Half of the small-scale millers have shut their businesses due to a lack of maize in a move that is likely to see consumers pay more for flour.
United Grain Millers Association chairman Ken Nyagah said the maize shortage forced processors to shut since the beginning of this month as they lack the financial muscles to import the grain compared with their large-scale counterparts
Costly maize has compounded the situation. The limited stocks available have seen a 90-kg bag sell for Sh5,000 from Sh4,700 last month. The 152 small-scale processors account for 70 percent of the local flour market.
The maize shortage has also hit large-scale processors that are not milling continuously as they should but at least they are still operating because of the purchases that they are making from Zambia and Malawi.
“At least 50 percent of our members have closed because of an acute shortage of maize in the market at the moment. Locally there are hardly in stocks that we are getting from farmers,” said Mr Nyagah.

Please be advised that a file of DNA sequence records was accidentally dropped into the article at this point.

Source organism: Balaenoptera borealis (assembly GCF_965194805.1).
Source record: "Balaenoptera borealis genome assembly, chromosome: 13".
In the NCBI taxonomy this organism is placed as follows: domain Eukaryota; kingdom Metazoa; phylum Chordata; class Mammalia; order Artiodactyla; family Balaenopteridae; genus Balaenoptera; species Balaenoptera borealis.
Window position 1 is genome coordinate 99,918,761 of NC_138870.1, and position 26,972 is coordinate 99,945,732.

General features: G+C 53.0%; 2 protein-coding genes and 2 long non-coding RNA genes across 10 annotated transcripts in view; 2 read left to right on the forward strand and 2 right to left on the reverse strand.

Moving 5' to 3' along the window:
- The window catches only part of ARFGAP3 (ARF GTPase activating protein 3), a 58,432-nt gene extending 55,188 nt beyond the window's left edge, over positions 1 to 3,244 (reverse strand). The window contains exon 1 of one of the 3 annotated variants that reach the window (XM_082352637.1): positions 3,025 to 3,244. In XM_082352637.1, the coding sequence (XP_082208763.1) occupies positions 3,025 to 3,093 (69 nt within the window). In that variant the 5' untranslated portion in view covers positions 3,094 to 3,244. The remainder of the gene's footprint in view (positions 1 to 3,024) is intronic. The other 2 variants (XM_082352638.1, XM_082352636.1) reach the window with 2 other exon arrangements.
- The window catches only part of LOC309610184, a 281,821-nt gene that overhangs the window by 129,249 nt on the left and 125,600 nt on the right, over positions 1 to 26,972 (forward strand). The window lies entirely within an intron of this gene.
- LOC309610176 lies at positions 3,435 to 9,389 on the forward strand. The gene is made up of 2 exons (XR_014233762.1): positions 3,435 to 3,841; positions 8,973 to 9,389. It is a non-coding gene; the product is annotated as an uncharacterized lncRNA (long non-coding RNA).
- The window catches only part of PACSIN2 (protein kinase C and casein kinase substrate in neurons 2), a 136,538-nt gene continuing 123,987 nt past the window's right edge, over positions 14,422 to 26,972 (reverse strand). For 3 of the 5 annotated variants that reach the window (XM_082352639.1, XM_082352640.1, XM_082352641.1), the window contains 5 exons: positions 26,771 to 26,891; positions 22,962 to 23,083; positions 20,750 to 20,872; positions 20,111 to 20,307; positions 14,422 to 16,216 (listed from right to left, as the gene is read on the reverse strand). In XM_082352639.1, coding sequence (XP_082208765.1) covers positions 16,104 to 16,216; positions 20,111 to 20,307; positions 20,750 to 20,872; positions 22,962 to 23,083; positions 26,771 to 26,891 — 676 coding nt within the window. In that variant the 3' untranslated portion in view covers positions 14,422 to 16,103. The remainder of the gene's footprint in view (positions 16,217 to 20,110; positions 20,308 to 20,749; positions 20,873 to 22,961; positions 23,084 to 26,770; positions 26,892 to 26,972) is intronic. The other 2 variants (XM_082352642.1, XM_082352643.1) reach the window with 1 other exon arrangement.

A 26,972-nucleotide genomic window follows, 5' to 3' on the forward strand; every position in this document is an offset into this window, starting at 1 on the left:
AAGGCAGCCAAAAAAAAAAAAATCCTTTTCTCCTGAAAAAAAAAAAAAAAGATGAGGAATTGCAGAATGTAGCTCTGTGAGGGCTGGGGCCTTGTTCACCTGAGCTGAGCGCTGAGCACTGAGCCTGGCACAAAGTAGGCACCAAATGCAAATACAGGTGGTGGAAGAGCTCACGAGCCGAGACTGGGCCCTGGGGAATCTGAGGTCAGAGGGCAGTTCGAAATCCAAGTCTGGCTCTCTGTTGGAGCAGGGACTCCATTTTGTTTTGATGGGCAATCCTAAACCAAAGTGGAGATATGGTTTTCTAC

The government allowed millers to import maize outside of the region duty-free but the processors argued that the produce from the world market is more expensive and not economically viable to ship in at the moment.
As such, millers are now importing the grain from Malawi and Zambia, with a 90-kilogramme bag landing at Sh5,200 in Nairobi.
The government was banking on imports outside of Africa to curb the rising cost of flour, which has now hit Sh150 for a two-kilogramme packet from an average of Sh120 in January.
Processors have warned that the cost of flour could hit Sh200 in the next couple of weeks as the price of maize is expected to continue rising.
At the moment, there is a shortage of maize supply to the Kenyan market from the regional markets as most stocks from Uganda are heading to South Sudan where they fetch a good price.